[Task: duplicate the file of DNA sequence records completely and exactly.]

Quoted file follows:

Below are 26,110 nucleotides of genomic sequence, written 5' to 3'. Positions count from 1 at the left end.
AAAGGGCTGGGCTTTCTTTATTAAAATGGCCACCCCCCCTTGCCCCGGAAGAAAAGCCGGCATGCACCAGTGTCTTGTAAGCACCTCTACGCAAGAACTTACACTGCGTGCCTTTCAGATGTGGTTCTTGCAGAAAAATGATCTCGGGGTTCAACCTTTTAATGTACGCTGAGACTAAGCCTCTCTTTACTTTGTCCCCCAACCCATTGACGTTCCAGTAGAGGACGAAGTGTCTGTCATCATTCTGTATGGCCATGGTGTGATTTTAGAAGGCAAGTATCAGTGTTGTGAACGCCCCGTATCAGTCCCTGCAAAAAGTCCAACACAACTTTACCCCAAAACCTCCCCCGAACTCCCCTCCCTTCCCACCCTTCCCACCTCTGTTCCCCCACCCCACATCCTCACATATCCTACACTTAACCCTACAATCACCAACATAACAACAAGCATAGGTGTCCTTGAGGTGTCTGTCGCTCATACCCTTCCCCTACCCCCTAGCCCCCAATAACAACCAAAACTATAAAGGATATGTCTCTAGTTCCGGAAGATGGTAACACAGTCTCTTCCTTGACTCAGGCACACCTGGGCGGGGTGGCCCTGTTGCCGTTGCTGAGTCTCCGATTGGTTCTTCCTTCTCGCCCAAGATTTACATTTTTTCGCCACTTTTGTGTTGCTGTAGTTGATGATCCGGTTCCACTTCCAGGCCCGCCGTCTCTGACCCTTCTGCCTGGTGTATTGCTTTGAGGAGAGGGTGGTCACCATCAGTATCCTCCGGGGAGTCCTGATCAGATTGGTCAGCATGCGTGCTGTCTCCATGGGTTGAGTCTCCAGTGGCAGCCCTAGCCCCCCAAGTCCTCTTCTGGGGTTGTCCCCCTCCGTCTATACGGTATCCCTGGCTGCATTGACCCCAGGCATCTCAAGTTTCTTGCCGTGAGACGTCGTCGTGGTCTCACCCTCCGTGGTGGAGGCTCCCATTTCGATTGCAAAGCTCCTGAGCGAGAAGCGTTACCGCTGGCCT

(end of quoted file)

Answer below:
Below are 26,110 nucleotides of genomic sequence, written 5' to 3'. Positions count from 1 at the left end.
AAAGGGCTGGGCTTTCTTTATTAAAATGGCCACCCCCCCTTGCCCCGGAAGAAAAGCCGGCATGCACCAGTGTCTTGTAAGCACCTCTACGCAAGAACTTACACTGCGTGCCTTTCAGATGTGGTTCTTGCAGAAAAATGATCTCGGGGTTCAACCTTTTAATGTACGCTGAGACTAAGCCTCTCTTTACTTTGTCCCCCAACCCATTGACGTTCCAGTAGAGGACGAAGTGTCTGTCATCATTCTGTATGGCCATGGTGTGATTTTAGAAGGCAAGTATCAGTGTTGTGAACGCCCCGTATCAGTCCCTGCAAAAAGTCCAACACAACTTTACCCCAAAACCTCCCCCGAACTCCCCTCCCTTCCCACCCTTCCCACCTCTGTTCCCCCACCCCACATCCTCACATATCCTACACTTAACCCTACAATCACCAACATAACAACAAGCATAGGTGTCCTTGAGGTGTCTGTCGCTCATACCCTTCCCCTACCCCCTAGCCCCCAATAACAACCAAAACTATAAAGGATATGTCTCTAGTTCCGGAAGATGGTAACACAGTCTCTTCCTTGACTCAGGCACACCTGGGCGGGGTGGCCCTGTTGCCGTTGCTGAGTCTCCGATTGGTTCTTCCTTCTCGCCCAAGATTTACATTTTTTCGCCACTTTTGTGTTGCTGTAGTTGATGATCCGGTTCCACTTCCAGGCCCGCCGTCTCTGACCCTTCTGCCTGGTGTATTGCTTTGAGGAGAGGGTGGTCACCATCAGTATCCTCCGGGGAGTCCTGATCAGATTGGTCAGCATGCGTGCTGTCTCCATGGGTTGAGTCTCCAGTGGCAGCCCTAGCCCCCCAAGTCCTCTTCTGGGGTTGTCCCCCTCCGTCTATACGGTATCCCTGGCTGCATTGACCCCAGGCATCTCAAGTTTCTTGCCGTGAGACGTCGTCGTGGTCTCACCCTCCGTGGTGGAGGCTCCCATTTCGATTGCAAAGCTCCTGAGCGAGAAGCGTTACCGCTGGCCT